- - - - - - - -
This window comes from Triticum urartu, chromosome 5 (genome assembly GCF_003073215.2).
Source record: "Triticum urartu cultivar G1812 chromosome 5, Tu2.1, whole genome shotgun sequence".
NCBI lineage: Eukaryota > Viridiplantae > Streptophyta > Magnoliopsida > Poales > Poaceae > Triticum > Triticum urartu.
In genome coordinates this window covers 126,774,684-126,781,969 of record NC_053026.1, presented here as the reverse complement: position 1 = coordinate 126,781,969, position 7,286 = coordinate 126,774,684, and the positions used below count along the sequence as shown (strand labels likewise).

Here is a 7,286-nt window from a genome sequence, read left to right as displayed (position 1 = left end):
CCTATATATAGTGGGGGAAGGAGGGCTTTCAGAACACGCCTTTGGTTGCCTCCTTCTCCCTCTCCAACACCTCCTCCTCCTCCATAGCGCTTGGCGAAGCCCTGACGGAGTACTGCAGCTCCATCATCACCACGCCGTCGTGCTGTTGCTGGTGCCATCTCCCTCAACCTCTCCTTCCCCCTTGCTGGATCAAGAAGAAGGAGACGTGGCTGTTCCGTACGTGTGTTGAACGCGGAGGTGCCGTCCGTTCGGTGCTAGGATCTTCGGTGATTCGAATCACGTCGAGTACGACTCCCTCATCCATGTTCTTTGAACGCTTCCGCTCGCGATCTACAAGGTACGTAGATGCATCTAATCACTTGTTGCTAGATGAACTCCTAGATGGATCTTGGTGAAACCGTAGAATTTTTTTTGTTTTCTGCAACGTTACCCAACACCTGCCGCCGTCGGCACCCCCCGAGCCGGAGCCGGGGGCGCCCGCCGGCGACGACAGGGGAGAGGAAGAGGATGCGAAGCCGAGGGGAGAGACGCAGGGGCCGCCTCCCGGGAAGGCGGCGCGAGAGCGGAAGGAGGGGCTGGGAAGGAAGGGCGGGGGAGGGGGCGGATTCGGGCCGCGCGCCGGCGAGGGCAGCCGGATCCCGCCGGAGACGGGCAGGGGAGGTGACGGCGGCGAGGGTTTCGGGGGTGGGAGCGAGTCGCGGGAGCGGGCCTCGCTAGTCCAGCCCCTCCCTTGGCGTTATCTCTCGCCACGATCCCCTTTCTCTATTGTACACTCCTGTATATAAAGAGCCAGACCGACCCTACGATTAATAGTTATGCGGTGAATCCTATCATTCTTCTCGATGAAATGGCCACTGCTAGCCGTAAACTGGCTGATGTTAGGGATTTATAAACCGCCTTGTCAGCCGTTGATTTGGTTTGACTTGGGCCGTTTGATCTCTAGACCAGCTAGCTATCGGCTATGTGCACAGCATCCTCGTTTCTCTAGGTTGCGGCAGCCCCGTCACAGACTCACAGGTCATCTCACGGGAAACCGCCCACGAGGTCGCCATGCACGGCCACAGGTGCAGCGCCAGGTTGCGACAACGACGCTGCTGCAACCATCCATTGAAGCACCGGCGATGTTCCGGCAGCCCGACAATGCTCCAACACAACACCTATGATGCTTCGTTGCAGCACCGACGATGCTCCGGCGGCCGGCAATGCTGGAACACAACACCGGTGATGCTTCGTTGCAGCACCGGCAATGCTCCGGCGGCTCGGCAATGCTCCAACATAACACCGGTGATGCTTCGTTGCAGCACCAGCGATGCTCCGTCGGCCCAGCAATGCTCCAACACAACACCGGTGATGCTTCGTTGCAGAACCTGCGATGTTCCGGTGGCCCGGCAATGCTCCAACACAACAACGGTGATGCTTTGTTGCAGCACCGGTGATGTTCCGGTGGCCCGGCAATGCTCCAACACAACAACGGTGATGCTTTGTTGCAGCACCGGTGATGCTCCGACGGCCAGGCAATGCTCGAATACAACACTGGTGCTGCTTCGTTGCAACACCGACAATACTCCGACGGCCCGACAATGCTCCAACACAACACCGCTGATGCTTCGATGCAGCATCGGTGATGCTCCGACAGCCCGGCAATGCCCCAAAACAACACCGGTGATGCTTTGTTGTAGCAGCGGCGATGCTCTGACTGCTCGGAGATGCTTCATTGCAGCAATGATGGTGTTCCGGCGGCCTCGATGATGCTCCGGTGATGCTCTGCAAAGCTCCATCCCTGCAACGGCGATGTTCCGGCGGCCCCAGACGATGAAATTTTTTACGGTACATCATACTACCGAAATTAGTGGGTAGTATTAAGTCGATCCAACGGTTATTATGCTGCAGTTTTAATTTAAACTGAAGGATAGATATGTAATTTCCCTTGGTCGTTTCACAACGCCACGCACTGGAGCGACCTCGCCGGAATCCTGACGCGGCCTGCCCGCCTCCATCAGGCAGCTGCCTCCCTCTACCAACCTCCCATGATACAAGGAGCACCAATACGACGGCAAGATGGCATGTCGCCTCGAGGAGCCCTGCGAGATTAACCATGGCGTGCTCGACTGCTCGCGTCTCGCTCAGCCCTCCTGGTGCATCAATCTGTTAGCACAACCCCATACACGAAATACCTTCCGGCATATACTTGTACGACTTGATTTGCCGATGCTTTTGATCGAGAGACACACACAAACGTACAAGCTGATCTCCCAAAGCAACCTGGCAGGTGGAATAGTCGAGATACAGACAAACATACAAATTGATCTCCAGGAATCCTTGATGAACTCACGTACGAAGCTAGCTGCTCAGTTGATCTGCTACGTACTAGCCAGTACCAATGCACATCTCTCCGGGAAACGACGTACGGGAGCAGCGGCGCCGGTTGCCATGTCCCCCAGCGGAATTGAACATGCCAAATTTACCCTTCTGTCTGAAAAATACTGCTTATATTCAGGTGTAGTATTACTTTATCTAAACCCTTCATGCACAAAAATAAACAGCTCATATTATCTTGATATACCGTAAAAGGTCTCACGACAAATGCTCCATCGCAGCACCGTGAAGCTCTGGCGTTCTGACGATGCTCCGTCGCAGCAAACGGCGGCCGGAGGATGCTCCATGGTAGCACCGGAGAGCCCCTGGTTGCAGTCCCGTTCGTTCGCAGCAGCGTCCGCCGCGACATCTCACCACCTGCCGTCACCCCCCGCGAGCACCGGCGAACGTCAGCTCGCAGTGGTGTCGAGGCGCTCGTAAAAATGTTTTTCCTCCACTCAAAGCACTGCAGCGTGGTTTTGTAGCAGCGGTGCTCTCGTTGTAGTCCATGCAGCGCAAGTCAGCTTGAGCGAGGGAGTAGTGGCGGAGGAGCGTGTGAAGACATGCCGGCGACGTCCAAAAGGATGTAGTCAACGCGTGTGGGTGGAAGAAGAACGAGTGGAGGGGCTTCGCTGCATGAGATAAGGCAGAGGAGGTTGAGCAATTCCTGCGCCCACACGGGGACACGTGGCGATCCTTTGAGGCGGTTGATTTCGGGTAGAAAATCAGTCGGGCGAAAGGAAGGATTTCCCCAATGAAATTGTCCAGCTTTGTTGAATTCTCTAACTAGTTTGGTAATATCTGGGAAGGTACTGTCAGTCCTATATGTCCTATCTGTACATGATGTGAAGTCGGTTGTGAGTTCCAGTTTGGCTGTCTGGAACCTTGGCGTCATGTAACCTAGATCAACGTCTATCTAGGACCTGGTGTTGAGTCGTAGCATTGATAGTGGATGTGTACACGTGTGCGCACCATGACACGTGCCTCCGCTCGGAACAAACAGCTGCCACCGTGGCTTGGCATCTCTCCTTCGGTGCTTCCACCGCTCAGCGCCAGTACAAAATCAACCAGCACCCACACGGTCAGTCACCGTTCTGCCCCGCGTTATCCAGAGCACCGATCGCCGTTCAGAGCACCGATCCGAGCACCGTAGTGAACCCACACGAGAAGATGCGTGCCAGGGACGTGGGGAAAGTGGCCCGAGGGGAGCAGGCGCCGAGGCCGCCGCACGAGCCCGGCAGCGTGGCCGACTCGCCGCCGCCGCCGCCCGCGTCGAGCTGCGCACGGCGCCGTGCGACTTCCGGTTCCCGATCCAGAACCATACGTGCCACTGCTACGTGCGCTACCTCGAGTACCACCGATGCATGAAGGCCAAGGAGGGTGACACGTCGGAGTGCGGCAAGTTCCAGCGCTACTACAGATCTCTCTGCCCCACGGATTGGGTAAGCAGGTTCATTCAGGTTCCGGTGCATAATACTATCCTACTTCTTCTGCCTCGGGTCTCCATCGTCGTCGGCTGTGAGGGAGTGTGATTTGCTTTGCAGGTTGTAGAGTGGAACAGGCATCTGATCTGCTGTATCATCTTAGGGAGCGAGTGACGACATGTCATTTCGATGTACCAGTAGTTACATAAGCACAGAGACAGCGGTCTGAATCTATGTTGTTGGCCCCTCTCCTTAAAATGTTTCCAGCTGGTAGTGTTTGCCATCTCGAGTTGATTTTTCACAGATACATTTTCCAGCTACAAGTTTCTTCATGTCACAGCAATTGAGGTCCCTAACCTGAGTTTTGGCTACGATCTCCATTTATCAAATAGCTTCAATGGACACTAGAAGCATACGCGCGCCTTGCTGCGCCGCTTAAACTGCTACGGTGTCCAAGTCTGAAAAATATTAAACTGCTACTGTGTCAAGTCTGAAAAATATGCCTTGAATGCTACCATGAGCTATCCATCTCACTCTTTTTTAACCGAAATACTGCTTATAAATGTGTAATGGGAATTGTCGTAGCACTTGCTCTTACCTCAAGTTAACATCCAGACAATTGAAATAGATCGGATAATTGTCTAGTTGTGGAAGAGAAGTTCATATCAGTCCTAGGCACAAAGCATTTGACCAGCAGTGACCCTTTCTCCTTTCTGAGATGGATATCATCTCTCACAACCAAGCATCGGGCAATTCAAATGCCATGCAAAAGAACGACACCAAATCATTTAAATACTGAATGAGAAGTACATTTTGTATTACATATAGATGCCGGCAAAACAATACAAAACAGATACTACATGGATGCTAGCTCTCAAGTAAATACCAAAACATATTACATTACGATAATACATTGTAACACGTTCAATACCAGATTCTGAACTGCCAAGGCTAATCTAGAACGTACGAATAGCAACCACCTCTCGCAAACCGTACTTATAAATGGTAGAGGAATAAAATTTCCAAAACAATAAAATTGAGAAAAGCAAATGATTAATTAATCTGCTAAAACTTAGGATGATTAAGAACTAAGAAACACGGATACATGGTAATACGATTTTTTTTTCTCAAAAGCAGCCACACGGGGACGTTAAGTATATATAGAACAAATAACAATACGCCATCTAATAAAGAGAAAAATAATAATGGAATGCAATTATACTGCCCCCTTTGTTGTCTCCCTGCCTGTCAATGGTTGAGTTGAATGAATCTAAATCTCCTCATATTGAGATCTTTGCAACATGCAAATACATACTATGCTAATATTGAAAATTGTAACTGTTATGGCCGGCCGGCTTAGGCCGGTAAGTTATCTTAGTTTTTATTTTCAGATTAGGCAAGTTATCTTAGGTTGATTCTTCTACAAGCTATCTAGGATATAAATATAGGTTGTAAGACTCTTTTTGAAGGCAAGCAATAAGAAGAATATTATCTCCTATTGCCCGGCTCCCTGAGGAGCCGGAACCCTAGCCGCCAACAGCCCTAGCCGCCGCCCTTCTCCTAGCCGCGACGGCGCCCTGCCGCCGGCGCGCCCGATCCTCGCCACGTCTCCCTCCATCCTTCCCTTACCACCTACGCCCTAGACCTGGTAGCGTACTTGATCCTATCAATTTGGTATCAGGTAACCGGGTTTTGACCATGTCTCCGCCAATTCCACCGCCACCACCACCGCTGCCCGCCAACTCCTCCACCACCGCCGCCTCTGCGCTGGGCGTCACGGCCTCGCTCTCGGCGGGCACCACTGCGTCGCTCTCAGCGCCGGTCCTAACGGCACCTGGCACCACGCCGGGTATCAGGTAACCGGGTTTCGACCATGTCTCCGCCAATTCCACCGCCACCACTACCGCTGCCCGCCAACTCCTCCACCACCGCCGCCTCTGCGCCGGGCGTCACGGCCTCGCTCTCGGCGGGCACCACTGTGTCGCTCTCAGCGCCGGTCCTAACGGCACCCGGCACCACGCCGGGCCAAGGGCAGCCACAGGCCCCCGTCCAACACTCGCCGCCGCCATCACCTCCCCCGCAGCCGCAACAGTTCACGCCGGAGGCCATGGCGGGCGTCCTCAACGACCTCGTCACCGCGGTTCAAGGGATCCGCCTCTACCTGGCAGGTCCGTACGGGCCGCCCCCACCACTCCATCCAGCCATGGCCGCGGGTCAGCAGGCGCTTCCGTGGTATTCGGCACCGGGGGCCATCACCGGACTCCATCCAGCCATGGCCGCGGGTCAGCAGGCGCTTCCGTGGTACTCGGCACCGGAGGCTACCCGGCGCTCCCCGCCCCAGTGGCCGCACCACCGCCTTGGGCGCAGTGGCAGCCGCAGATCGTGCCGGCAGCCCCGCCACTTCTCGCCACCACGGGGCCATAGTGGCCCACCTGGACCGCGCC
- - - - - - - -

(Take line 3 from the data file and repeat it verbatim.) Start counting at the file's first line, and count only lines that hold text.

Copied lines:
NCBI lineage: Eukaryota > Viridiplantae > Streptophyta > Magnoliopsida > Poales > Poaceae > Triticum > Triticum urartu.